Life is tough for water fleas. In addition to the usual troubles faced by every organism, Daphnia have to worry about being eaten by many types of predators. To make them less vulnerable, some Daphnia species grow large helmets or protective spines on their heads and tails. But at least one predator, the stickleback, only fancies a Daphnia diet at certain times of year, so it would be inefficient, maybe even paranoid, for a tiny Daphnia to always carry around its cumbersome armor. The solution to this problem is to develop armor only when danger lurks.
Daphnia sense this danger through odor cues associated with predation. But what is the source of the armor-inducing odors? Although some animals respond to odors released by injured conspecifics, previous research has clearly established that such cues do not play a role here; instead, the prevailing belief has been that Daphnia are responding to odors released by the predators themselves. But Daphnia and sticklebacks can inhabit the same lakes, and clearly Daphnia do not arm themselves year-round. In a new paper, Ole Stabell and his colleagues show that the formation of anti-predator spines in Daphnia galeata is induced by the smell of predators that have been eating Daphnia. That is,crushed Daphnia bodies release `latent alarm signals', after passing through a predator's digestive system, that other Daphnia can smell and respond to.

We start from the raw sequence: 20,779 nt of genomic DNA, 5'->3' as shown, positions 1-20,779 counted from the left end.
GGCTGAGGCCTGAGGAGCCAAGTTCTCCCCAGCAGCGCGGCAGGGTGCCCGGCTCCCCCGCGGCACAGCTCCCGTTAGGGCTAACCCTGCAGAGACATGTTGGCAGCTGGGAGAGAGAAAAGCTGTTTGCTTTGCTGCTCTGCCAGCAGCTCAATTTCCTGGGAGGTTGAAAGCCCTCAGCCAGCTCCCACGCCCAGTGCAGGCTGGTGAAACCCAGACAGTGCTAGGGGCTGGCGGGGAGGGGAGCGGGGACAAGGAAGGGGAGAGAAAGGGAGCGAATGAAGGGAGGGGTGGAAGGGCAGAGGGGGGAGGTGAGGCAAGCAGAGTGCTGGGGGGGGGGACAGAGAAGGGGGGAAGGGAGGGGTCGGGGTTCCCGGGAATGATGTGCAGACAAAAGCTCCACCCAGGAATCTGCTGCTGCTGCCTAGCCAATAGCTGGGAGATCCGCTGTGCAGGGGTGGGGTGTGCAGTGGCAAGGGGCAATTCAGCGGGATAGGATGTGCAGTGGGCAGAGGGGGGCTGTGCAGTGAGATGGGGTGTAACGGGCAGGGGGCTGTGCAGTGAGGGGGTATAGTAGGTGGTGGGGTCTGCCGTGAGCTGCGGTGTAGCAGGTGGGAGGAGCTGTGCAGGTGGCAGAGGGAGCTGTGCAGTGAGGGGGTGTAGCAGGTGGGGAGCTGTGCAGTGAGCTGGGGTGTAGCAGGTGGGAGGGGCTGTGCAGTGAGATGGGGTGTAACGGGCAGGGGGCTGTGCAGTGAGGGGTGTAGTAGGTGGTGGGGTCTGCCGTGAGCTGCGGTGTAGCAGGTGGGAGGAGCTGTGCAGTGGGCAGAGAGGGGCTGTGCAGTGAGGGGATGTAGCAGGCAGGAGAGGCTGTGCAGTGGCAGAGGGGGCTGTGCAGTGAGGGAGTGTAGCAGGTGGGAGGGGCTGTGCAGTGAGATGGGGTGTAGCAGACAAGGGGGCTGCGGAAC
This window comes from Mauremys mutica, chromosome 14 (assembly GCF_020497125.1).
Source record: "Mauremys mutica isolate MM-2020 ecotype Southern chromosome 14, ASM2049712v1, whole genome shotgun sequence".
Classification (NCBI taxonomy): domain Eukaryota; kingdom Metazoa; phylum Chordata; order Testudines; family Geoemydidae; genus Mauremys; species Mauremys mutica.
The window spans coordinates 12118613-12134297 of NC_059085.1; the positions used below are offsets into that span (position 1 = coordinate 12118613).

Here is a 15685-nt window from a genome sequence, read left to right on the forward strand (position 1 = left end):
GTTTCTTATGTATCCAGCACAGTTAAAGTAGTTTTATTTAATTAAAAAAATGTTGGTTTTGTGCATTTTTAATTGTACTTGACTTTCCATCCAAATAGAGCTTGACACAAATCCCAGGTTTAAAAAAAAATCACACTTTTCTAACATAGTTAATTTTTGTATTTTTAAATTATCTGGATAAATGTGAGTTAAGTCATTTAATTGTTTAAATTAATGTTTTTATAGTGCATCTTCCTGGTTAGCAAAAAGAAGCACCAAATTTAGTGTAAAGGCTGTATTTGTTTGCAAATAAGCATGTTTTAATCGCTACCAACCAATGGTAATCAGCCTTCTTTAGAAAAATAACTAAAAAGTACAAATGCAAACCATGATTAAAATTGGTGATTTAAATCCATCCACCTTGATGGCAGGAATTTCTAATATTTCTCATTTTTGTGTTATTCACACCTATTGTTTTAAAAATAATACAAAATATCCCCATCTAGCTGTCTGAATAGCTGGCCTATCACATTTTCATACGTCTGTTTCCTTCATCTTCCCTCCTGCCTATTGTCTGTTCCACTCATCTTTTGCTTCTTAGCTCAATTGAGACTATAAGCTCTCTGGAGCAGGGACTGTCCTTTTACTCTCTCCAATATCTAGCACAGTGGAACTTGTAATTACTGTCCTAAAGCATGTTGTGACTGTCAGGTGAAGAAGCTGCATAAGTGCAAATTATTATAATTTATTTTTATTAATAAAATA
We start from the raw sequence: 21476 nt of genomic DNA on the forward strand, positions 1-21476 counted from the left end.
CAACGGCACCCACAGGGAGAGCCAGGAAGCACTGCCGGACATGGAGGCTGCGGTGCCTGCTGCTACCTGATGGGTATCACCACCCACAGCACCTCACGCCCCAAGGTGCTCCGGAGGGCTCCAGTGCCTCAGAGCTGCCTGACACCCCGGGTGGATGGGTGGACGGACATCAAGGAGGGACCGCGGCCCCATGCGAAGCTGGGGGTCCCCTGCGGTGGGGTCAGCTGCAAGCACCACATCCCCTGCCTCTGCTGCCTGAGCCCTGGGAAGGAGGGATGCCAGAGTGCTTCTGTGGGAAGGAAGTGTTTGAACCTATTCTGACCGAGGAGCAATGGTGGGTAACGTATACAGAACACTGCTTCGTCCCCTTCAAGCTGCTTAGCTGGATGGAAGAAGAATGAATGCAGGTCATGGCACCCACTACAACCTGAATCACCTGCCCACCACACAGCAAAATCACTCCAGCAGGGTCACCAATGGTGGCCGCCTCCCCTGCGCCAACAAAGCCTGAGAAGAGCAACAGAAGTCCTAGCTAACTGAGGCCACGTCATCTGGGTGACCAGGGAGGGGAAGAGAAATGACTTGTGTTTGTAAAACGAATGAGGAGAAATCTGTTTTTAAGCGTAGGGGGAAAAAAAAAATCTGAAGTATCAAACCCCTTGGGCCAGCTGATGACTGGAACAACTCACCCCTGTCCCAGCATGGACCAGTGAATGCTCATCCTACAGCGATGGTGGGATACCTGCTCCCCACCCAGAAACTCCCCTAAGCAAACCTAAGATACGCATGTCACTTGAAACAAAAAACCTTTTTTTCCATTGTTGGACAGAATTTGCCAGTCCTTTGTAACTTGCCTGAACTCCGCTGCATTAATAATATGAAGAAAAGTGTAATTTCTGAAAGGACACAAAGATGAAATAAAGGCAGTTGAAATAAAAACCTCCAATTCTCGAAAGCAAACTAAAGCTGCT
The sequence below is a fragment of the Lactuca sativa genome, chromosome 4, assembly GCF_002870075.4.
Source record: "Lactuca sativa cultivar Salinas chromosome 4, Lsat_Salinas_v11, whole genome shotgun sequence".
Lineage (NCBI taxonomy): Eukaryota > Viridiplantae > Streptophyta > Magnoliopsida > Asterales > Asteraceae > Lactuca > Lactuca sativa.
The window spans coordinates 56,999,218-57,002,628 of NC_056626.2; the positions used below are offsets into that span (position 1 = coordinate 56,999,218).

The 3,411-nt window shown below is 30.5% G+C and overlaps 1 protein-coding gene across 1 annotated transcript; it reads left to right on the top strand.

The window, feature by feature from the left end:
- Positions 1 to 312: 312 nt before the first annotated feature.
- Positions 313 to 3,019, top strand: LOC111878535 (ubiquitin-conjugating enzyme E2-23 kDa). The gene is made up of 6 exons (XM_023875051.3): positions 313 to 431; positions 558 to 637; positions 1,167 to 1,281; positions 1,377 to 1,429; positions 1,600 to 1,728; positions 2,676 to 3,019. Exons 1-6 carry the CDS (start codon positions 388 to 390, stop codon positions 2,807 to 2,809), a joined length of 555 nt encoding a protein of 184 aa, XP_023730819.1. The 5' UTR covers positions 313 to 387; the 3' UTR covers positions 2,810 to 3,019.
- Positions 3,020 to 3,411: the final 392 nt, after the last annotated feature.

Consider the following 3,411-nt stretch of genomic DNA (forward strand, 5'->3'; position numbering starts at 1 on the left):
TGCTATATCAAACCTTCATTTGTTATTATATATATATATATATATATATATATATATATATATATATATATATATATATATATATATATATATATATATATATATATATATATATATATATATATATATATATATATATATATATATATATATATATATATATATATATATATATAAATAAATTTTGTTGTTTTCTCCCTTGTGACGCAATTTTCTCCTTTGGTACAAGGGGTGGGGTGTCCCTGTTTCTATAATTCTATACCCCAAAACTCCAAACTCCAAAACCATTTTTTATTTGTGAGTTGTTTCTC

To demonstrate this remarkable phenomenon, Stabell and his colleagues used a native predator, the three-spined stickleback, and a non-native predator,the Malawi cichlid, as odor sources. Both types of fish were fed earthworms for ten weeks to clean out any lingering `eau de Daphnia'. Then they were fed either earthworms or Daphnia for six days. When Daphnia were exposed to water from the fish tanks, they only developed anti-predator defenses in response to odors from the fish that had dined on Daphnia. To further investigate the source of the odor cues,the investigators crushed either Daphnia or earthworms together with fish intestines (a rich source of bacteria) or fish livers (a source of enzymes). Again, the odors associated with Daphnia induced the crustaceans' morphological defenses, but earthworm odors did not, indicating that the odor cues do not simply arise from the predators' digestive systems. Finally, the authors crushed Daphnia in zooplankton medium. After a few hours, odors from crushed Daphnia stored at room temperature led to morphological changes, but Daphnia exposed to similar medium that had been frozen did not undergo changes. Because the medium probably contained bacteria, Stabell and co-workers interpret their results as indicating that odor cues are released from Daphnia after exposure to enzymes, either from bacteria or from predators' digestive organs.
Other research has shown that Daphnia develop different defenses in response to cues from different predators. The work by Stabell and colleagues provides the basis for further investigation, such as uncovering the means by which latent alarm signals interact with a predator's digestion to produce specific cues that identify the awaiting threat.